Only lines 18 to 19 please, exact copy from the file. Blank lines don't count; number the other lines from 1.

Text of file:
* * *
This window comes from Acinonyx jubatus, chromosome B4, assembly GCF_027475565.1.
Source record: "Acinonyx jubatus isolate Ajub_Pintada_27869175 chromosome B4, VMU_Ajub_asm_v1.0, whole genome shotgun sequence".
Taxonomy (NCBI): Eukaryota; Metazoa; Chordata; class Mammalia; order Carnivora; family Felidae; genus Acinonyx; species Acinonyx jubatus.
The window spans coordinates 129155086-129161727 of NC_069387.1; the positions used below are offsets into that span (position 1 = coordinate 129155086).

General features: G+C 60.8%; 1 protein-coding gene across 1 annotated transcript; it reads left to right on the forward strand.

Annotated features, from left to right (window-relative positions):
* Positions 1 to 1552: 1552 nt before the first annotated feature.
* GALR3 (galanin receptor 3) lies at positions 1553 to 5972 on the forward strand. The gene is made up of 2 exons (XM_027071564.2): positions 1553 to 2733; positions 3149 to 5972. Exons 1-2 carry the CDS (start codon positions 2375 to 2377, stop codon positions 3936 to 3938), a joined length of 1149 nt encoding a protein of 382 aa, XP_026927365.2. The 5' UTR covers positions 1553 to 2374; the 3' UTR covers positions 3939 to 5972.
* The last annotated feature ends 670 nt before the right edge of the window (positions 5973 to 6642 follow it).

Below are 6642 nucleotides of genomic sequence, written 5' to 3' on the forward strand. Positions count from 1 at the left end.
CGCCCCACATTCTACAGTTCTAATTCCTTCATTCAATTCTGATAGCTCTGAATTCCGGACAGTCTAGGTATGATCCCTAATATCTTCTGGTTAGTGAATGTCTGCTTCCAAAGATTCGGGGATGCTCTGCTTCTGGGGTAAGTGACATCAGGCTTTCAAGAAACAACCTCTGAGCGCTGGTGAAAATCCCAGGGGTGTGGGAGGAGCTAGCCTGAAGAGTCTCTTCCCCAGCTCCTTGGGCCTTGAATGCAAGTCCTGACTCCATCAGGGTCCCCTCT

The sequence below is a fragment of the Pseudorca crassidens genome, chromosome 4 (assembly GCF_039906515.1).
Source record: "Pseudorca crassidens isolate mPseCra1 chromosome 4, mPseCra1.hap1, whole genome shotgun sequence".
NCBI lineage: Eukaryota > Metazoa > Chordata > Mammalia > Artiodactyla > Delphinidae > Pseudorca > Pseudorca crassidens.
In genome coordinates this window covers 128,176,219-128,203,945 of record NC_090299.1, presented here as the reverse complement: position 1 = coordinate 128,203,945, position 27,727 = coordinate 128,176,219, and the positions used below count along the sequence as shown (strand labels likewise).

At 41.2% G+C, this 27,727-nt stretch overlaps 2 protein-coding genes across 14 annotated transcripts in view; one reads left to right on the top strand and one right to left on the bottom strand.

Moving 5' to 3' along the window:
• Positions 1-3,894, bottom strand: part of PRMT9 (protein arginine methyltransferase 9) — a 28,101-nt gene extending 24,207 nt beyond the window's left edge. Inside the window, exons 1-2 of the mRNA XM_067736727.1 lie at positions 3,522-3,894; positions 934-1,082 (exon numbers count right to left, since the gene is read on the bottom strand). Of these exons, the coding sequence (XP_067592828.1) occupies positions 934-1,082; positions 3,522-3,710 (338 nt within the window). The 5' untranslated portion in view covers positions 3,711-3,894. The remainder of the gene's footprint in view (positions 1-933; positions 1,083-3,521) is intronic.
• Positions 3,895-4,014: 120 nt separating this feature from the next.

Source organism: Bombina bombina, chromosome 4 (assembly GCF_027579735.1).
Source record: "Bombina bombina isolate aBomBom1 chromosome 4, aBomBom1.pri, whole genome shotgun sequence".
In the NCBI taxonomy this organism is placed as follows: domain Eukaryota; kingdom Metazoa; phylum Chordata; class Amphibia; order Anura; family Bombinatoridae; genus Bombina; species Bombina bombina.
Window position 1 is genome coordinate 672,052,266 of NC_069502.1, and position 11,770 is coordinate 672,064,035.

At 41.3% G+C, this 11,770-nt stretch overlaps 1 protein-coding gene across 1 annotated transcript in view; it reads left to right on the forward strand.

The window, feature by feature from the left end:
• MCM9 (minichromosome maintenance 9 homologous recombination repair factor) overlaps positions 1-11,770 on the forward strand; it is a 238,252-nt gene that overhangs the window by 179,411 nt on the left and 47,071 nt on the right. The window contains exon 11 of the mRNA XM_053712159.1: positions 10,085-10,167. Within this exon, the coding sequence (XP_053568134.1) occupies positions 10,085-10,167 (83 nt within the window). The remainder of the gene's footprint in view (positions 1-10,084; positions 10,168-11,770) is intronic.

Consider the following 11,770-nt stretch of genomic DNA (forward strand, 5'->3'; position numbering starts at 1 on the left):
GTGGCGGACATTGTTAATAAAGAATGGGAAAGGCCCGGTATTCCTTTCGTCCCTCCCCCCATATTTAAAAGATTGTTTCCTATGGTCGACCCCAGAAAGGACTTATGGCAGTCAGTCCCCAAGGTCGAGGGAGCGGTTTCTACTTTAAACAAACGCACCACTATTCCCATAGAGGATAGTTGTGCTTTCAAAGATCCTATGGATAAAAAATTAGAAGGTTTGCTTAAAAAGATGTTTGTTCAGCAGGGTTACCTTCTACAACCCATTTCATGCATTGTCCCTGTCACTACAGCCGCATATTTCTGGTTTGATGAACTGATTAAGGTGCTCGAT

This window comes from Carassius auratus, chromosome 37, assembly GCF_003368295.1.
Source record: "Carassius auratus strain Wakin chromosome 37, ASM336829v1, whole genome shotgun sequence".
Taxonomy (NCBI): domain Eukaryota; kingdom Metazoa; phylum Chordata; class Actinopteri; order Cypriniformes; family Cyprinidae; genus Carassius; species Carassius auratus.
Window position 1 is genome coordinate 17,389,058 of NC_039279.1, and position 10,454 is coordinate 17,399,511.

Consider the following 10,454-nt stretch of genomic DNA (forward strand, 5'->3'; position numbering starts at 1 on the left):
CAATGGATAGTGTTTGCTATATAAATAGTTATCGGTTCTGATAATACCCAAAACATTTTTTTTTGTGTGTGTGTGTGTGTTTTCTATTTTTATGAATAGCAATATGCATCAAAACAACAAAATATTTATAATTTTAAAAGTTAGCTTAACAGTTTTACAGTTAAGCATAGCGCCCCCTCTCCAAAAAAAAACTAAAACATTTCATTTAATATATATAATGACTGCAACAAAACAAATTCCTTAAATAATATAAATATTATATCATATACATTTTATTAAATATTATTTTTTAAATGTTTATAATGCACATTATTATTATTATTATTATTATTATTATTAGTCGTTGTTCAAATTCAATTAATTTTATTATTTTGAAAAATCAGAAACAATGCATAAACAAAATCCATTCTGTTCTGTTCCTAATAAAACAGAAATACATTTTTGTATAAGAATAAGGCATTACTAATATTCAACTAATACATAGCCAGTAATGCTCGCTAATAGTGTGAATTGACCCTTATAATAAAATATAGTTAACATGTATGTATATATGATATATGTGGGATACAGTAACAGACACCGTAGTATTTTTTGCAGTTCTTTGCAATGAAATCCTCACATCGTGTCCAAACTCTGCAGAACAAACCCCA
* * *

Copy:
• Positions 1-3,894, bottom strand: part of PRMT9 (protein arginine methyltransferase 9) — a 28,101-nt gene extending 24,207 nt beyond the window's left edge. Inside the window, exons 1-2 of the mRNA XM_067736727.1 lie at positions 3,522-3,894; positions 934-1,082 (exon numbers count right to left, since the gene is read on the bottom strand). Of these exons, the coding sequence (XP_067592828.1) occupies positions 934-1,082; positions 3,522-3,710 (338 nt within the window). The 5' untranslated portion in view covers positions 3,711-3,894. The remainder of the gene's footprint in view (positions 1-933; positions 1,083-3,521) is intronic.
• Positions 3,895-4,014: 120 nt separating this feature from the next.